In today’s stories about lost and found, and in Exodus, we are assured that the Lord is never indifferent. The shepherd seeks out the lost sheep and brings it home. The lost sheep is part of self. We are no use to anyone, least of all ourselves, unless we recognize our own need for homecoming.
Coming home to the Divine. Through re-turning we return to the divine by surrendering.
Local clergy met this morning to hear a talk about stress in clergy families.
Stress provokes growth and adaptation. Stress keeps us alert and on our toes and enables us to respond to emergencies. In short, stress in sharp doses is good. But when it’s prolonged, it leads to ill-health, immune system depression, gastrointestinal problems, cancers, mental burnout, and more.
Clergy stress results from all sorts of things: lack of boundaries, unreasonable expectations of, and by, self and others, feeling one has responsibility without authority, living in a goldfish bowl (‘I demand to know the colour of your bowel movements today, Rector’). In some cases, clergy bring stress on themselves by wanting to be needed – in itself a personality disorder. But worse is the effect of stress on clergy wives, clergy husbands, and clergy children. A clergy spouse effectively becomes a one-parent family in a busy parish. The phone rings at unsocial hours. ‘I know it’s the Rector’s day off, but ….’ Well, you might know it, but clearly you don’t respect it. Get off the phone now this minute, and ring tomorrow at a reasonable hour.
None of the things that have caused me grief in seven years of ordained life was dealt with in theological training. All of them are largely ignored by the organisation, such is its corporate hypocrisy and its ability to pretend that black is white. Here are some of them.
- Enquiries about ancestors and complaints about graveyards. I was ordained to serve the living not the dead. I do not care about graveyards.
- Legal matters about buildings and land. I have no legal training and am not a property manager. I am not interested in title deeds, and if I have to be, I want the proper fee.
- Conflict between mission demands, such as, the organist is so bad s/he needs to be sacked, and pastoral demands, if s/he is, the rest of the community will be offended because s/he’s related to them all.
- People choosing to take offence.
- Being dumped on by those higher up in the food chain who seem to justify their existence by finding hoops for increasingly hard-pressed parish clergy to jump through. This is a Church of England thing. Thankfully, the structure and finances of the Church of Ireland mean that the few people up the food chain are so busy that they don’t have time for this.
- People thinking that everything is the Rector’s job. If you want it done, do it yourself, and stop bellyaching at me.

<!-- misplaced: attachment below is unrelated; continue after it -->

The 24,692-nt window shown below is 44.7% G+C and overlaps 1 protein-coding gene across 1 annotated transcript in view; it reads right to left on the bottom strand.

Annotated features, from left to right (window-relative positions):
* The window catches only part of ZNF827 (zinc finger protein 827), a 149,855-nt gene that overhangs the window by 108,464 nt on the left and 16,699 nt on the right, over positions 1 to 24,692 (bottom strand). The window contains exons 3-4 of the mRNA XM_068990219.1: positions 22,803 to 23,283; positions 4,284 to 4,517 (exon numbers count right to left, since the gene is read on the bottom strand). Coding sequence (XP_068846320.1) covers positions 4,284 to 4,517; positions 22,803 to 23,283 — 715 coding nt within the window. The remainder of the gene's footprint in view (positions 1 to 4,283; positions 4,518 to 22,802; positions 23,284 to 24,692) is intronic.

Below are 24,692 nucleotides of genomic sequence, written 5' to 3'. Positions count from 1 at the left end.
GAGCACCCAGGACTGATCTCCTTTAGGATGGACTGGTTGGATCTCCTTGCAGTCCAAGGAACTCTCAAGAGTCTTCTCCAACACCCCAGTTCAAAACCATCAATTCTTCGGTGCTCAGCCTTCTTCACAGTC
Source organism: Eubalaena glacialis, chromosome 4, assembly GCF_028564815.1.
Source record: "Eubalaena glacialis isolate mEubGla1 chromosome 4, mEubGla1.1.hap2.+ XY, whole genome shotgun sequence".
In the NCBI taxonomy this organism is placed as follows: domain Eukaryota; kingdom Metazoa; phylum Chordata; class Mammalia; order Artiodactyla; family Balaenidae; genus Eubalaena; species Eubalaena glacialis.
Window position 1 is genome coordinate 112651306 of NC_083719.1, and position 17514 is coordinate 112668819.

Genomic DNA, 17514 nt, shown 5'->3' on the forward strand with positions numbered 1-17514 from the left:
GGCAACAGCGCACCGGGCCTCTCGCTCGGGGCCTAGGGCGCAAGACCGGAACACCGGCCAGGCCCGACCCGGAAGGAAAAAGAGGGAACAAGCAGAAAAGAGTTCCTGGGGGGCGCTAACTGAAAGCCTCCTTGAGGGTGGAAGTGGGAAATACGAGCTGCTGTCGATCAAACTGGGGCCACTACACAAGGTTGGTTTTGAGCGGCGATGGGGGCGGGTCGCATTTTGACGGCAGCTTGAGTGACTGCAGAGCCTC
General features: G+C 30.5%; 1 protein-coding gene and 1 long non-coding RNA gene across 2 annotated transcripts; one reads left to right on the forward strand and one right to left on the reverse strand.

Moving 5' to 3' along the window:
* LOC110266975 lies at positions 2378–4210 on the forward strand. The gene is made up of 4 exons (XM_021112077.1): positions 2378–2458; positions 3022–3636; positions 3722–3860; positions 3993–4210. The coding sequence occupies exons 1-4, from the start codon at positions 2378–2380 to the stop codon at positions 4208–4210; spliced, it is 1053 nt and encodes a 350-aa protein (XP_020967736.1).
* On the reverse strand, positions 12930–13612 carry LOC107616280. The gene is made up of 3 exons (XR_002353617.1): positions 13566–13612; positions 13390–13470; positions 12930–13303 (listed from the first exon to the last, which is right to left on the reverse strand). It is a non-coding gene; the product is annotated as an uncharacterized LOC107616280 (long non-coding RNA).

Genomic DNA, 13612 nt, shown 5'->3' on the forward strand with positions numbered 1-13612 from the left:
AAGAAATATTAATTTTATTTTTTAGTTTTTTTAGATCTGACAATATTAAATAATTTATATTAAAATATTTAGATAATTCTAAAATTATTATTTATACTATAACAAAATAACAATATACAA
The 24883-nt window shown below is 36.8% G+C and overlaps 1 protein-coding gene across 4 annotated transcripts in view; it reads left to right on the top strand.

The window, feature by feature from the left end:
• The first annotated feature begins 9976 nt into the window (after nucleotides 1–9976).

- People thinking that it only counts if the Rector does it. Ordination is magic.
- Petty squabbles. Some people need to grow up.
- Self-appointed ‘royal’ families in a parish. These cause awful problems.
- Refusals to accept that the law of the land means that old ways of doing things are no longer legally acceptable.
- Refusals to accept the church’s regulations.
Over the last seven years, these are some of my experiences:
- phone calls at unsocial hours about ancestors;
- mother in law moaning about wedding arrangements;
- stroppy letters about the state of the graveyard;
- nuisance calls, several at 2 am;
- being shouted at and shunned in public;
- complaints about preaching the gospel;
- a threat of physical violence;
- callers ‘needing’ a bus fare to somewhere or other, stinking of booze (lots of these, and actually, I don’t mind them – at least these souls know they are needy);
- powerlessness and perplexity about legal affairs;
- sleepless nights, anxiety, diarrhoea, stress-related gobbling, incipient despair …. and more.
I have it easy compared to some, who are driven to resignation or early retirement. Some clergy find meetings and minutes and agenda and rules difficult to cope with. I do not. But all this nonsense detracts from my caring for the sick, helping the afflicted, reading, reflecting, preparing teaching and sermons, burying baptizing, marrying, and making sure worship is seemly and inspiring.
Fortunately, my pre-ordination life experience has given me the buoyancy to keep my head above water most of the time. Maybe putting this in writing will help others.
Firstly, it’s the Feast of the Nativity of the Mother of God. Contrary to what many RCs think, Mary is held in high regard in the Anglican churches. In the C of I calendar there are three festivals for Mary: the visit by Gabriel, Mary’s visit to Elizabeth, and her Nativity. No other saint has three festivals. Whether or not we intercede through her is a matter of personal decision: some do, some don’t. You can read the Mary homily here.
Second, this Sunday falls in the middle of Mental Health week. I’ve blogged about this before and will not do so again, yet. But it too is worth a homily, so if you’re interested, try here.
And third, the lectionary readings set for today, Proper 18 Year C, are certainly worth a homily, and a long one too. Jesus is trying to sell his way of life to others. He’s not like any salesman that would be given a job nowadays. He’s an anti-salesman. He doesn’t ‘embiggen’ his product; he’s brutal about what it will mean. ‘Don’t buy into this unless you’re prepared to take the flak. It’s going to be hard’. You can read this homily here – and I thank Mark Driscoll of Mars Hill Church, Seattle, for his inspiration. He’s unlikely to read it, but if he does he will see that I’ve plagiarized him mercilessly.
The gist is that we give up too easily. Disciples need discipline. At school this morning, we touched on how discipline enables achievement and goals. The little and not-so-little darlings appreciate this with their hobbies and sport. Our children went to a primary school in Nottingham where pupils were, as the Headmaster proudly wrote, so busy exploring different cultures that there just wasn’t time for the 3Rs. I still have the letter in which he said so. Soon after that he became an Inspector.